The entire combat system is pretty slick. I messed around with the different classes for a few minutes, and will probably switch my vocation to a fighter-type after I reach 30. The vocation system offers plenty of depth in abilities and spells, allowing players to make their character the way they see fit. My mage is all about destruction. He's equipped with elemental blasts and little more. Outside of a standard spell attack, which is locked to a button, players can assign three primary and three secondary spells to the controller. Six core skills can also be assigned. Core skills for my character range from levitate (a handy power that lets me float or save myself from fall damage) to Magick Agent (a swarm of floating spheres that attack encroaching foes). To balance out my offensive might, I enlisted the help of a pawn sorcerer (created by another player) who focuses primarily on healing and enchantments. My party's line-up currently consists of two fighters – one equipped with a large hammer and power strikes, and another with sword and shield and a defensive focus. Should you choose to change up your play style, vocations, spells, and abilities can be switched at most inns.

Weapon and armor upgrades offer a fair bit of depth, as well. The upgrade path for each item is set in stone, and is tied to specific items that can be found in the world. Players can gather almost anything they see, including buckets and plants. The gathering component is not just a tacked-on element. If you see an apple hanging on a tree, an archer can shoot it down, watch it roll down a hill, and then pick it up. If the apple isn't in a sealed container, it will rot over time. The description for a rotten apple: "An apple, in better days. A meal this foul is sure to ravage the bowels." Gathering items is an enjoyable part of this game. I love scouring the world for things to find, and also enjoy combining them to see if I can create a more useful product.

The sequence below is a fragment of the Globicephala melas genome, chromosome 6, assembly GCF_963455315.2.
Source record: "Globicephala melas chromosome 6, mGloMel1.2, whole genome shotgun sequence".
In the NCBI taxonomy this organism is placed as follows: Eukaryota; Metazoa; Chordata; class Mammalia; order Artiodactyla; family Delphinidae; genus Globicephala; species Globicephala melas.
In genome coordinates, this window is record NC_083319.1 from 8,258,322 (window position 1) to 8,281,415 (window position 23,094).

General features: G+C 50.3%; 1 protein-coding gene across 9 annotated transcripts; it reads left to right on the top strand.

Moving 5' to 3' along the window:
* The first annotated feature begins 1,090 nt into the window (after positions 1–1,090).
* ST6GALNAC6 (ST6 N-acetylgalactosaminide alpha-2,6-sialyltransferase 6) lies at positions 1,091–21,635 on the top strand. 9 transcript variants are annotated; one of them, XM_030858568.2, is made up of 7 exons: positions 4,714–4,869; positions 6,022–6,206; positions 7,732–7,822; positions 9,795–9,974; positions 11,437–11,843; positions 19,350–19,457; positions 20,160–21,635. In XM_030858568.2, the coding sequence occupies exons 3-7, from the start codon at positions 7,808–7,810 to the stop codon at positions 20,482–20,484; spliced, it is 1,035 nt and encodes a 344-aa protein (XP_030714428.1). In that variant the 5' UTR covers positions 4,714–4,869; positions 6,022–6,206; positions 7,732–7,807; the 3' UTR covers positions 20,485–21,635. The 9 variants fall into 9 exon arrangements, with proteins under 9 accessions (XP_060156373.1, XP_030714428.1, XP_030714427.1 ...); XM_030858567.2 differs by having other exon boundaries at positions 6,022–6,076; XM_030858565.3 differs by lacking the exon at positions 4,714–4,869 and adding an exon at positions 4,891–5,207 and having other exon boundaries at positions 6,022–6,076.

This game is loaded with little touches. If a character jumps onto the wrong side of the ladder, he'll spin around to the other side. If you see a ledge, you can probably reach it using a mixture of wall climbing and platform jumping feats. If a lantern is dipped into water, it will go out and won't work again until it is dried. When your character gets hit with a blindness spell, you can barely see anything through the beautiful oil-like filter that clouds the screen. When mining, if a deposit is depleted, its visual makeover changes. If your character is walking into a strong wind, their speed changes depending on their size. Foliage also looks fantastic as it blows violently in gusts of wind.

Dragon's Dogma joins Journey, Max Payne 3, and Mass Effect 3 on my Games of the Year candidates list. I'm having a blast exploring this dangerous world, and can't wait to see what the end game holds for me (perhaps some plot?). Capcom has pledged strong post-release support in the form of new quests, pawns, and weapons added for free. Seeing new content get added is followed up with a hard-swallow, as I already feel overwhelmed by the number of side quests I have to complete. But like Skyrim before it, Gransys is one of those world's I don't mind losing myself in. Hours pass as I journey deep into the wilds. If I keep playing at my current pace, I have a feeling I'll be playing this game right up until The Elder Scrolls V: Skyrim – Dawnguard's release. 2012 may not be loaded with hits yet, but role-playing fanatics have to be loving life right now. I have The Witcher 2 (Xbox 360), Kingdoms of Amalur: Reckoning, and Game of Thrones sitting on my shelf.

Have you ventured into Gransys yet? What's your take on this adventure?